Although it's always enjoyable to play the RoboRally board game the classic way, sometimes it's interesting to try new twists on your favorite game of robotic racing. The following game variants can give you and your robots a whole new spin on the game.

Timed Variants

The following two variants limit the time available to RoboRally players during a game.

Two-Minute Turns: Tired of seeing your friends stall as they desperately try to figure out their lefts from their rights? Then this is the option for you. Every turn players receive only two minutes to program their robots. If a player does not finish programming her turn by the end of that two-minute period, she must select cards from her hand at random to fill the remaining slots. And robots rarely thrive under random programming.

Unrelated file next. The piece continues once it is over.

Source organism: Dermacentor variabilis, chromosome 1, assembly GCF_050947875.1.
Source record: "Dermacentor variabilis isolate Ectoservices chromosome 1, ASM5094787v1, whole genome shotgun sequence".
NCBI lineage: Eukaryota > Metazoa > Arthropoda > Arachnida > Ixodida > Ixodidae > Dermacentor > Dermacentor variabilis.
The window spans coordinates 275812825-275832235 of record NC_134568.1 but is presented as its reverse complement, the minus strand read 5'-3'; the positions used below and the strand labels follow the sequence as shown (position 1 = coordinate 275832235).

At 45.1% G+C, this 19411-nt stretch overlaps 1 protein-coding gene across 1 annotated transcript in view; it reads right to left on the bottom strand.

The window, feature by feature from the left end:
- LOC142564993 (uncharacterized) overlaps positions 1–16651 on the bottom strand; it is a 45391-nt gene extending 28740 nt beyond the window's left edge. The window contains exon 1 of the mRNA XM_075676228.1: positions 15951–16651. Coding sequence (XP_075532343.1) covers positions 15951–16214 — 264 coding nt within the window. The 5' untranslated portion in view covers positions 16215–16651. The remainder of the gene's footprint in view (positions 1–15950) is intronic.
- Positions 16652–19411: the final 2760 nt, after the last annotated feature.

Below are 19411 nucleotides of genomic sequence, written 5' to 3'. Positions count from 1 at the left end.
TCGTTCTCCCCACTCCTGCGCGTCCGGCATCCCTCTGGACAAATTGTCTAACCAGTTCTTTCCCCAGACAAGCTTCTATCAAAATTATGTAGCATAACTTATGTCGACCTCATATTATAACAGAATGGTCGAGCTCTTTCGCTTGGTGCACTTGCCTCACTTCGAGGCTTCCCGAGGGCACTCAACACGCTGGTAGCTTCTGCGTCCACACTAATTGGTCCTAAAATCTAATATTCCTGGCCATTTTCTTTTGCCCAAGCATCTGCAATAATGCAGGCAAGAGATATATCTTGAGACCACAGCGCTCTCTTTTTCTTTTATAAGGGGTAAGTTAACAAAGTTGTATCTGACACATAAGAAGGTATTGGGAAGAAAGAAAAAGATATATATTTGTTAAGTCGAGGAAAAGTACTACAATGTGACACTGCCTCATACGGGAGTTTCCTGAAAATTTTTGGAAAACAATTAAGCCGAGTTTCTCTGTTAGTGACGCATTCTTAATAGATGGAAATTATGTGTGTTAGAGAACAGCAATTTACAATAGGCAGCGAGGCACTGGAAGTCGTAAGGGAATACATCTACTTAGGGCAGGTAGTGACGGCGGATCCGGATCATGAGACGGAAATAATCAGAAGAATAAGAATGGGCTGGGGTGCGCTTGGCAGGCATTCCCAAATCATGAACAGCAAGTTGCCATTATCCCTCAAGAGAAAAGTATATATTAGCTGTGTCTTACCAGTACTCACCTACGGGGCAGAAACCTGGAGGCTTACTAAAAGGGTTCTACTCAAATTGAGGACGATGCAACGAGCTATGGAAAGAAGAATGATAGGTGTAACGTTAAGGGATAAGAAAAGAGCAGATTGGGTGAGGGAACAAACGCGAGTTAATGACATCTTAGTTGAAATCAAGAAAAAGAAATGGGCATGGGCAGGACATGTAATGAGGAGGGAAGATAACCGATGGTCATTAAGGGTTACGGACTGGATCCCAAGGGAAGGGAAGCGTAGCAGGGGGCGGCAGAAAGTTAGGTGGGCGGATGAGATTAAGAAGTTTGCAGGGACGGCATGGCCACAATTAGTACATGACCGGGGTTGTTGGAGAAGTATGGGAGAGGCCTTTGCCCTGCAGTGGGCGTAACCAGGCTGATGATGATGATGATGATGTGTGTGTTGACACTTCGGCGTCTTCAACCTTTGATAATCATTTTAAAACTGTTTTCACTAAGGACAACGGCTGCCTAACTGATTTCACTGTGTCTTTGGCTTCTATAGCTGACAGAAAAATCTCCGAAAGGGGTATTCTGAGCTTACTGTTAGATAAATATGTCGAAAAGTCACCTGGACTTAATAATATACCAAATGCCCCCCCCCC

Speed chess: With this option, players each receive a total of forty-five minutes to program their robots. Each player should keep track of his own time using a speed chess clock, stopwatch, or other timer. If a player runs out of programming time, then either he loses or he must start again with his robot at the beginning of the race (your option).

Board and Robot Options

Flags Replace Board Elements: Instead of placing flags on open squares, try placing a flag on a board element (usually a wall). The flag replaces the board element, so just treat that element as if it doesn't exist. This variation can make access to flags easier, and thus make games move more quickly.